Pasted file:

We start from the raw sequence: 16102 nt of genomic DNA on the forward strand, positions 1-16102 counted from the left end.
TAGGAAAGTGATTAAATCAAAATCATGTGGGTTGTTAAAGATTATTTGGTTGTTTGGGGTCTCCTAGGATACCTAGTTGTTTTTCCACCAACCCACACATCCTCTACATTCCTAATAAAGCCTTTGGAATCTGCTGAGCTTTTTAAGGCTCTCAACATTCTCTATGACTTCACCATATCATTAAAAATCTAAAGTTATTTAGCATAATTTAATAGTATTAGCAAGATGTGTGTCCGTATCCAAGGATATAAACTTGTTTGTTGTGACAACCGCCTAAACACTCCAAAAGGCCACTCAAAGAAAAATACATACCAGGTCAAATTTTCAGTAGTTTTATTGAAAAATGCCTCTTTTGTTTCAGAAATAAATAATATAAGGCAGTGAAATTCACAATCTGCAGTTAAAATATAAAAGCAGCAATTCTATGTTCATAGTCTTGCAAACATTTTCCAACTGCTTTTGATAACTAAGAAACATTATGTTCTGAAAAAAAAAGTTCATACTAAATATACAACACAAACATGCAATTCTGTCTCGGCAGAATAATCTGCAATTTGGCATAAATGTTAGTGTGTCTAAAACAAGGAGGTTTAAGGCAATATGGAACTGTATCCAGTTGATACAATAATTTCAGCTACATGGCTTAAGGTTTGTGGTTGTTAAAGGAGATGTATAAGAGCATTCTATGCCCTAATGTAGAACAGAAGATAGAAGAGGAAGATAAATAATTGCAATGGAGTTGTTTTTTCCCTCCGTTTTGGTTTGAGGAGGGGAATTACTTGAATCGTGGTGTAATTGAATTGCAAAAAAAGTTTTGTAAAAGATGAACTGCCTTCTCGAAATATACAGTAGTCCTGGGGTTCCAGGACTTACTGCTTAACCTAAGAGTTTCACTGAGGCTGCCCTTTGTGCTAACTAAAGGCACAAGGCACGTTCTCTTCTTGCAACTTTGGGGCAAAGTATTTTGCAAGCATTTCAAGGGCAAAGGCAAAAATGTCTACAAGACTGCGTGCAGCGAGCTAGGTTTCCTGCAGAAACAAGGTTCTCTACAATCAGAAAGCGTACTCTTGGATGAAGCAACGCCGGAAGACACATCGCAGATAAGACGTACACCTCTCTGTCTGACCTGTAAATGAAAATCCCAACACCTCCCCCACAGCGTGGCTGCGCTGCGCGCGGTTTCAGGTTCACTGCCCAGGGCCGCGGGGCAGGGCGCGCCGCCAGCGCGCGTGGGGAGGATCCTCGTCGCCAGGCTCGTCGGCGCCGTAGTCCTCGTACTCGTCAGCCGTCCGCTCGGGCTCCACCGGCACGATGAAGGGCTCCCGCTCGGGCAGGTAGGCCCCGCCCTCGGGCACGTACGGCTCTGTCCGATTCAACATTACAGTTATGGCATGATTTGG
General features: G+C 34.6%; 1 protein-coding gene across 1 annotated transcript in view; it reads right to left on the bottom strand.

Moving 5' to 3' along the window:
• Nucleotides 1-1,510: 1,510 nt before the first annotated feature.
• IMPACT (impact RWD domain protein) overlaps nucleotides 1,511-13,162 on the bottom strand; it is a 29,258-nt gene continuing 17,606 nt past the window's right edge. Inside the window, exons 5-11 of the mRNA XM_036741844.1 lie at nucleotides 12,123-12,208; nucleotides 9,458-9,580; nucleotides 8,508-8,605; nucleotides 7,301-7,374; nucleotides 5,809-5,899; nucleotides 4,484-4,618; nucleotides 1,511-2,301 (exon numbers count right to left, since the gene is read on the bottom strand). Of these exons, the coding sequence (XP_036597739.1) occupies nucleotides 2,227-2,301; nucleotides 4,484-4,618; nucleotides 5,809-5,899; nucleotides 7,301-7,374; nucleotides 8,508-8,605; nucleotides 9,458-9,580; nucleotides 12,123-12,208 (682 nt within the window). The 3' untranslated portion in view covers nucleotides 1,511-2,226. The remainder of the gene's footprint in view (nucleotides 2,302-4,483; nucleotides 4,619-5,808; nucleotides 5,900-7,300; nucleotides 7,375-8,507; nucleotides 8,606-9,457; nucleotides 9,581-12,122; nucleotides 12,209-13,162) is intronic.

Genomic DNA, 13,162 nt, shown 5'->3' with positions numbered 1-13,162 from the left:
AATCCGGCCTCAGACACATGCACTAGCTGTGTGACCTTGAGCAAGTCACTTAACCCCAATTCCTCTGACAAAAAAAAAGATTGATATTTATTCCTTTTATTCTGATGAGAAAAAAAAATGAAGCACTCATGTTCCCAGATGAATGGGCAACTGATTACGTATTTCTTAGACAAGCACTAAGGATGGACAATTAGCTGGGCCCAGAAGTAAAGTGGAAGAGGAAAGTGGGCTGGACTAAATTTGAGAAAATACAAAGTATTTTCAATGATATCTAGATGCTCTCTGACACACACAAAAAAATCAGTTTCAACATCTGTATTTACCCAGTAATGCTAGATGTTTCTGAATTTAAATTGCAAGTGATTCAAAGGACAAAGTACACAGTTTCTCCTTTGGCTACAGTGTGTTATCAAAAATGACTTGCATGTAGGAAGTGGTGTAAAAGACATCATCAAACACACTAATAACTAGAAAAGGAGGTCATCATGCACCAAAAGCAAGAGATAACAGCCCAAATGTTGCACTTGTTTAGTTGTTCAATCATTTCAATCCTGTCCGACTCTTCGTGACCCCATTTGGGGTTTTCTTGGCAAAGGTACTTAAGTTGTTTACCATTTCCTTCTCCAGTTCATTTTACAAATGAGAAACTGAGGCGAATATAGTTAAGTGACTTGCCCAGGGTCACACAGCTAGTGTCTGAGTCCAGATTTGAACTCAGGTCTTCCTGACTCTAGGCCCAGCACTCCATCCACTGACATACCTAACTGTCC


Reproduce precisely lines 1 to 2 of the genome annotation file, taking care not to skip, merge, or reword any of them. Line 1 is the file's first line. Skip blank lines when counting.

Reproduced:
We start from the raw sequence: 16102 nt of genomic DNA on the forward strand, positions 1-16102 counted from the left end.
TAGGAAAGTGATTAAATCAAAATCATGTGGGTTGTTAAAGATTATTTGGTTGTTTGGGGTCTCCTAGGATACCTAGTTGTTTTTCCACCAACCCACACATCCTCTACATTCCTAATAAAGCCTTTGGAATCTGCTGAGCTTTTTAAGGCTCTCAACATTCTCTATGACTTCACCATATCATTAAAAATCTAAAGTTATTTAGCATAATTTAATAGTATTAGCAAGATGTGTGTCCGTATCCAAGGATATAAACTTGTTTGTTGTGACAACCGCCTAAACACTCCAAAAGGCCACTCAAAGAAAAATACATACCAGGTCAAATTTTCAGTAGTTTTATTGAAAAATGCCTCTTTTGTTTCAGAAATAAATAATATAAGGCAGTGAAATTCACAATCTGCAGTTAAAATATAAAAGCAGCAATTCTATGTTCATAGTCTTGCAAACATTTTCCAACTGCTTTTGATAACTAAGAAACATTATGTTCTGAAAAAAAAAGTTCATACTAAATATACAACACAAACATGCAATTCTGTCTCGGCAGAATAATCTGCAATTTGGCATAAATGTTAGTGTGTCTAAAACAAGGAGGTTTAAGGCAATATGGAACTGTATCCAGTTGATACAATAATTTCAGCTACATGGCTTAAGGTTTGTGGTTGTTAAAGGAGATGTATAAGAGCATTCTATGCCCTAATGTAGAACAGAAGATAGAAGAGGAAGATAAATAATTGCAATGGAGTTGTTTTTTCCCTCCGTTTTGGTTTGAGGAGGGGAATTACTTGAATCGTGGTGTAATTGAATTGCAAAAAAAGTTTTGTAAAAGATGAACTGCCTTCTCGAAATATACAGTAGTCCTGGGGTTCCAGGACTTACTGCTTAACCTAAGAGTTTCACTGAGGCTGCCCTTTGTGCTAACTAAAGGCACAAGGCACGTTCTCTTCTTGCAACTTTGGGGCAAAGTATTTTGCAAGCATTTCAAGGGCAAAGGCAAAAATGTCTACAAGACTGCGTGCAGCGAGCTAGGTTTCCTGCAGAAACAAGGTTCTCTACAATCAGAAAGCGTACTCTTGGATGAAGCAACGCCGGAAGACACATCGCAGATAAGACGTACACCTCTCTGTCTGACCTGTAAATGAAAATCCCAACACCTCCCCCACAGCGTGGCTGCGCTGCGCGCGGTTTCAGGTTCACTGCCCAGGGCCGCGGGGCAGGGCGCGCCGCCAGCGCGCGTGGGGAGGATCCTCGTCGCCAGGCTCGTCGGCGCCGTAGTCCTCGTACTCGTCAGCCGTCCGCTCGGGCTCCACCGGCACGATGAAGGGCTCCCGCTCGGGCAGGTAGGCCCCGCCCTCGGGCACGTACGGCTCTGTCCGATTCAACATTACAGTTATGGCATGATTTGG